I’d written a few persona poems when The Suitable Girl, the title of a previous poem, kept reappearing and waving at me from the wings, trying to catch my attention. At that stage I knew that I wanted to explore the idea of societal expectations in relation to women and I thought that the irony in the title might work for a collection of poems about ‘unsuitable’ women, women who had strayed from the paths of convention. Once this consciously became the bridging theme it was relatively easy to continue in the direction I’d envisioned the collection taking, although in the three years of writing The Suitable Girl I removed and added poems to the extent that only a couple of the earliest survived.

With a project like this, then, do you actively research the personae involved, or is it a case of accumulating knowledge about them over a long period of time to the point that you have to write the poem?

I try to discover as much as I can about the character and the period through biographies, novels, films, art and the Internet. The more I immerse myself in the character’s life and surroundings, the easier I find writing the poem. In a way, I imagine it might be similar to preparing for an acting role where you need to become the character in order to portray her. As a hoarder of miscellany, I find research endlessly fascinating, sometimes to the point where I have to steer myself back to the poem before I lose sight of it.

Could you tell us a little bit about your writing processes? Do you revise and redraft a lot? And do you have any particular conditions/rituals that need to be in place before you can write?

Until I have some idea of where the poem is heading and what form it’s taking I tend to draft in longhand on lined paper with a Pilot Fineliner. There’s something very seductive and satisfying about making loops and curls in black ink on clean white paper (and for me, the finer the pen tip the better).
When the poem is sufficiently shaped I transfer it onto my computer where I continue drafting and editing. In the early stages of a poem’s creation I need to be alone and I work best in silence. I’ve always envied poets who are able to write while listening to music but I find music distracting.
I don’t carry a notebook so occasionally when I’m at a café or restaurant I’ll write notes or a couple of lines on receipts and tickets found in my wallet; I tear pages out of my spiral bound logbook and scribble while I’m waiting for the traffic lights to turn green on my way to work.

Do you keep all the drafts of a work, even once you've started writing onto the computer? I heard Paul Farley talk about this recently, and he was saying that he keeps printouts of every draft. I sort of envy that, but I'd be terrified of being buried beneath a wall of paper.

An environmentally friendly alternative to keeping printouts of every draft might be to save them in a folder on a memory stick but, no, I don't keep every draft.

I can honestly say I've never read a poetry collection that's made me quite as hungry as The Suitable Girl did! It's a very sensuous book generally, but especially where taste and smell are concerned, and I thought you used them both very evocatively in a way many poets ignore. Are they always such a focus of your poetry?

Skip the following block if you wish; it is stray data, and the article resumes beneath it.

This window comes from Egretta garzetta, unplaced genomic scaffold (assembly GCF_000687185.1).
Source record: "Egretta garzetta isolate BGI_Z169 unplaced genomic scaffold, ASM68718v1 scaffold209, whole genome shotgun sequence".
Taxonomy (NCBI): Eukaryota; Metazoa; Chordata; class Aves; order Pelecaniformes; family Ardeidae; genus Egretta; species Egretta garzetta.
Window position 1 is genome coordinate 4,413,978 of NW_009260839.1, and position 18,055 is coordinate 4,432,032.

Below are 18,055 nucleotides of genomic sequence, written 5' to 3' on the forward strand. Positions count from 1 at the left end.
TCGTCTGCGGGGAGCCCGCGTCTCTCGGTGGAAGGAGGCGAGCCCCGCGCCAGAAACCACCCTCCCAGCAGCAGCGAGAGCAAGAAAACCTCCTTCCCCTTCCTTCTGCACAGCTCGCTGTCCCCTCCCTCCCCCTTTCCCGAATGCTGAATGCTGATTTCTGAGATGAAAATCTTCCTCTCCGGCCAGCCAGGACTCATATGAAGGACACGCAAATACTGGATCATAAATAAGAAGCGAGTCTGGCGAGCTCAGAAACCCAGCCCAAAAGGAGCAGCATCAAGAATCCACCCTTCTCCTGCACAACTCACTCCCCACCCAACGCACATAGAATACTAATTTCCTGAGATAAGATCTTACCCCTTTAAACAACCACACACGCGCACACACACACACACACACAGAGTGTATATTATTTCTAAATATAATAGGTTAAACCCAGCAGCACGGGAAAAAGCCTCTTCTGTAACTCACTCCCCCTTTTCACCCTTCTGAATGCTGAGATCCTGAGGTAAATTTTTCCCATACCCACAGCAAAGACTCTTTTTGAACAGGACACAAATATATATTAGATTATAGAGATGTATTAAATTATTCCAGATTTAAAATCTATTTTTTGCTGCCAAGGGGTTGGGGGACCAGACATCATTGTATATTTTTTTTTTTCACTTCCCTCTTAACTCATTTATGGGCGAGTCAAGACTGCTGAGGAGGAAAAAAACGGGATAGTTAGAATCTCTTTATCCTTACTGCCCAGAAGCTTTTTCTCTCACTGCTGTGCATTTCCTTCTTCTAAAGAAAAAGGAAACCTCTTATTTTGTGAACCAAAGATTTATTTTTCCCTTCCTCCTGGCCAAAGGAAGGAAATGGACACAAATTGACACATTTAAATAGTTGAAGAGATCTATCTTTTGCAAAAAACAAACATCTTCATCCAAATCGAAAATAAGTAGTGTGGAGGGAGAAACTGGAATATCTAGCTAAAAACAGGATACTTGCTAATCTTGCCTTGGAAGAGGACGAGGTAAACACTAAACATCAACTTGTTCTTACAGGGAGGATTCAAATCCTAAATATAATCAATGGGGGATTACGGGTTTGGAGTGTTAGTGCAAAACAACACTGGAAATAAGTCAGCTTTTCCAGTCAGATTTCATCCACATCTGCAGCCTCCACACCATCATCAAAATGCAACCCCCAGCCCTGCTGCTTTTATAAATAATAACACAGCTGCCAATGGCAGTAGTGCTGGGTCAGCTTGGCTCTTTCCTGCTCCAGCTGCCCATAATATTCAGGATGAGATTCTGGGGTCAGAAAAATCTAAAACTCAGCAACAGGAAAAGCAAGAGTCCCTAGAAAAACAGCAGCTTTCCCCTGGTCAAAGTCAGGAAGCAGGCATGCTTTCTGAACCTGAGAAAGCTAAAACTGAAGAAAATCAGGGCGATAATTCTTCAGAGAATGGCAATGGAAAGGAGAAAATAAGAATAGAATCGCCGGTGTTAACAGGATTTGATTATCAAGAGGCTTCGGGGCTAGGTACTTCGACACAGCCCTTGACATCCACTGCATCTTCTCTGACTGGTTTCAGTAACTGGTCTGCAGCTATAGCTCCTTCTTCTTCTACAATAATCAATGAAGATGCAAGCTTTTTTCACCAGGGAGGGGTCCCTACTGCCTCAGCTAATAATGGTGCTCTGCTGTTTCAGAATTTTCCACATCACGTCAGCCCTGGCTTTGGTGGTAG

Well, it depends what the poem requires. Thirteen Ways with Figs, Bertha Mason Speaks and The Remise of Marie Antoinette, aged 14 are more sensuous than the poems about my father's death. I think the senses provide a direct route to the reader's imagination and that by invoking them he or she can be transported from the comfort and familiarity of an armchair to undiscovered worlds.
Diane Ackerman's A Natural History of the Senses (Vintage, 1990) is a book I'd recommend to writers of all genres. She suggests that "Our several senses, which feel so personal and impromptu … reach far beyond us. They're an extension of the genetic chain that connects us to everyone who has ever lived; they bind us to other people and to animals, across time and country and happenstance. They bridge the personal and the impersonal, the one private soul with its many relatives, the individual with the universe, all of life on earth."

Moving away from the collection a minute, I wondered what your opinions are (as a very web-savvy poet, and one who's able to look at the UK scene from the outside) on the way the internet is changing poetry. My own experience is almost wholly positive - I think the internet has exposed me to the writing of poets I'd never have come across otherwise - but I wonder too whether it's breaking down some of the tribal divides that used to exist.

I think the Internet has opened up the world to poets not only in terms of having the opportunity to read work one might never have come across and being able to interact with writers living on other continents but because of the news, resources and information at one's fingertips. I really don't feel qualified to comment on tribal divides except to say that from what I've observed the virtual community is accessible to anyone who has an Internet connection and shows an interest in poetry.

It's probably the question poets get tired of being asked, but are there any particular poets you constantly return to for inspiration?

Louise Glück and Margaret Atwood.

Do you enjoy the whole process of getting out there to do readings to promote a book, and do you find the audience response feeding back into your next project? And is there any prospect of any UK readings somewhere down the line?